To be sure, no court can completely control the use to which its precedents are later put, and lawsuits have already been brought on the strength of Bush v. Gore. But if those suits are to succeed, they must ultimately receive the blessing of the U.S. Supreme Court.

Arguably, then, the most important effect of Bush v. Gore is neither its immediate result nor its doctrinal impact but, rather, the disillusionment it occasioned among the population. There was and remains a widely-held view that the Justices decided the case according to their political, rather than their legal, preferences.

Even this impact is likely to be limited over time, however. Among the general public, Democrats tended to lose confidence in the Justices, but to a roughly equal degree, Republicans gained confidence.

In any event, the Court's prestige may well recover in short order. Former Wyoming Senator Alan Simpson was probably right when he argued that voters would not punish Republicans for impeaching President Clinton because "the attention span of Americans is which movie is coming out next month and whether the quarterly report on their stock will change." That point applies equally, if not more forcefully, to the public's attention span for Supreme Court decisions.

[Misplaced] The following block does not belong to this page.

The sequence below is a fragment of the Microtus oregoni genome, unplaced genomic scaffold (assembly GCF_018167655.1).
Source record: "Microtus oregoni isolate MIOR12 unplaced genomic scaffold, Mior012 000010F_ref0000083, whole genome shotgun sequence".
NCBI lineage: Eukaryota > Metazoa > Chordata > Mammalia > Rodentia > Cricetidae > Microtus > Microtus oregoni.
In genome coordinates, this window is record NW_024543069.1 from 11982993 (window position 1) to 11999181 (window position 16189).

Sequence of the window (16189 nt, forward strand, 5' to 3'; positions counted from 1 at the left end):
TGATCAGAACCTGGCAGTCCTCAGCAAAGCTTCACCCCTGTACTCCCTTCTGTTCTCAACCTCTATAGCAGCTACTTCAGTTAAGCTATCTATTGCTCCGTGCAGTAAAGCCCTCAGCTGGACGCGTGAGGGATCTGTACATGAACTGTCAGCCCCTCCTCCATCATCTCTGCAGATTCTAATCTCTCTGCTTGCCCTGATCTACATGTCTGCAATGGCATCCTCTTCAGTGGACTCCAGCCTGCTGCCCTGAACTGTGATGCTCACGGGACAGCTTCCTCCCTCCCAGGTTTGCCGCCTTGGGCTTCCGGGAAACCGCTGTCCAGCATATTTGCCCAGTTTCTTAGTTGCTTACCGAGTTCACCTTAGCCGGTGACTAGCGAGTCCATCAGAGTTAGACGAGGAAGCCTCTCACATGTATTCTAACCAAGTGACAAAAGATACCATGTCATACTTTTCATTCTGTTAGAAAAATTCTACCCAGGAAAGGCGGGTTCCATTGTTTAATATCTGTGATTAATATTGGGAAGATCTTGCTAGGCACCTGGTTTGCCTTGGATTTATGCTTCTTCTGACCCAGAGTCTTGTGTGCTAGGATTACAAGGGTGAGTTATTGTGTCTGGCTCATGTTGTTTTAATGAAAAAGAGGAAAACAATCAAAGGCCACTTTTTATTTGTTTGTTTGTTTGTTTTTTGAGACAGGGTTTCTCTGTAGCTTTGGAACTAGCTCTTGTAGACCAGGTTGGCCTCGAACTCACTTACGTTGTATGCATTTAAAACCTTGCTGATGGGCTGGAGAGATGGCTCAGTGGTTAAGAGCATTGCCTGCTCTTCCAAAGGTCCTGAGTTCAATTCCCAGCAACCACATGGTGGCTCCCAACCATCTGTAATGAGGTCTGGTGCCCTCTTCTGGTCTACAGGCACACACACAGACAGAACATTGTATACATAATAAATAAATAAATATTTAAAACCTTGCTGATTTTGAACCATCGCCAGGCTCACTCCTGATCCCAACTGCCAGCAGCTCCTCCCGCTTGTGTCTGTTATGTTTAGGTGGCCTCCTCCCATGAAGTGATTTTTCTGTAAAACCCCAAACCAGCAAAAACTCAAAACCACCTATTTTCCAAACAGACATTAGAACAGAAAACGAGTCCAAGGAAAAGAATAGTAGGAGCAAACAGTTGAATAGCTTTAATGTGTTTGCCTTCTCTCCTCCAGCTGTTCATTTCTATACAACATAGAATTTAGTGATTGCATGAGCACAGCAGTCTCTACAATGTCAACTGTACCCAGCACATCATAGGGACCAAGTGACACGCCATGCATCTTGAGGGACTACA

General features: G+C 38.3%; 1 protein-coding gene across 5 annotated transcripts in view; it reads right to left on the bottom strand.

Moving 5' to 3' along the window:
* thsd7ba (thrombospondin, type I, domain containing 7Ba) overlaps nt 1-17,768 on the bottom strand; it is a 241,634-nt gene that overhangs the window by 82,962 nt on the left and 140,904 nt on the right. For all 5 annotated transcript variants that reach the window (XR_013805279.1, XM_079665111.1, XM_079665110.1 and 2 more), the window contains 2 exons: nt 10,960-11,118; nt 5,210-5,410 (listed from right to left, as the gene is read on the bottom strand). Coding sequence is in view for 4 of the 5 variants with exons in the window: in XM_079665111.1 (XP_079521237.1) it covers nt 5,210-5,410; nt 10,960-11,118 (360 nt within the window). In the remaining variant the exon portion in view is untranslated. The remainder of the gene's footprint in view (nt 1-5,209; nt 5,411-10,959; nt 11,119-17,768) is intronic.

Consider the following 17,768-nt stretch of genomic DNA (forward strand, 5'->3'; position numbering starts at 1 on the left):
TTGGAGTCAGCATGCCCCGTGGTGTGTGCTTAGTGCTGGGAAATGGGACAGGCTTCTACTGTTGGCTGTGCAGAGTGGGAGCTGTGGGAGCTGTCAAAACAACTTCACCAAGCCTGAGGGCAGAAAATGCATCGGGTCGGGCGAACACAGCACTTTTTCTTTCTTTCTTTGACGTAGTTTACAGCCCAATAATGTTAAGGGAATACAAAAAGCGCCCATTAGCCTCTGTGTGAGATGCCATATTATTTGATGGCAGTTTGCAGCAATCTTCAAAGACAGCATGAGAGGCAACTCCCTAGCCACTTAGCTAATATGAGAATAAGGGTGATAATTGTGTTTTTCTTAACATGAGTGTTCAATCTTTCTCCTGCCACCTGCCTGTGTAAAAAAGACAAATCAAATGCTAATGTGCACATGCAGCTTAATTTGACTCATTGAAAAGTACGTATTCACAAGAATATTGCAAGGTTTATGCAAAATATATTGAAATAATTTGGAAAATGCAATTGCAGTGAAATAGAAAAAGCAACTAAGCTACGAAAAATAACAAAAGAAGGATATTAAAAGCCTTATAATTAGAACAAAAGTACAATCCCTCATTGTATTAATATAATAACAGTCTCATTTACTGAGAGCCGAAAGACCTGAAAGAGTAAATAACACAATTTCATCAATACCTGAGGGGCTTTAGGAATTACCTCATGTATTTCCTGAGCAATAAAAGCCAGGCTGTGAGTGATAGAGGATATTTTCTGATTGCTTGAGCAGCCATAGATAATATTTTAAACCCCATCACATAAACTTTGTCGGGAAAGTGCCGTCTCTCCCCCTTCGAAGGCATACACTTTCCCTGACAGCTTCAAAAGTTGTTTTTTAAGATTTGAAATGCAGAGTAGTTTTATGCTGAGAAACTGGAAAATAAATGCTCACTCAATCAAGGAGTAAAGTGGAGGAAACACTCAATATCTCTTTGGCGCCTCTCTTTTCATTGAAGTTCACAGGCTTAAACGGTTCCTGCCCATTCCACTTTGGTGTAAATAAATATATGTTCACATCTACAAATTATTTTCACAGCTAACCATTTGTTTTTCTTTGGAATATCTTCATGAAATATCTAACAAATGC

Continuing the Ideological Division Over Federalism Issues

Our government is formally one of limited and enumerated powers. The Tenth Amendment reserves to the states those powers that the Constitution does not grant to the federal government. However, early in the nineteenth century, Chief Justice John Marshall announced that Congress's powers are to be construed broadly, rather than narrowly.

For example, although the Constitution does not expressly give Congress the power to create a national bank, in the landmark 1819 decision in McCulloch v. Maryland, Marshall said for the Court that such a power could fairly be inferred from, among other things, the express powers to regulate interstate commerce, to collect taxes, and to borrow money.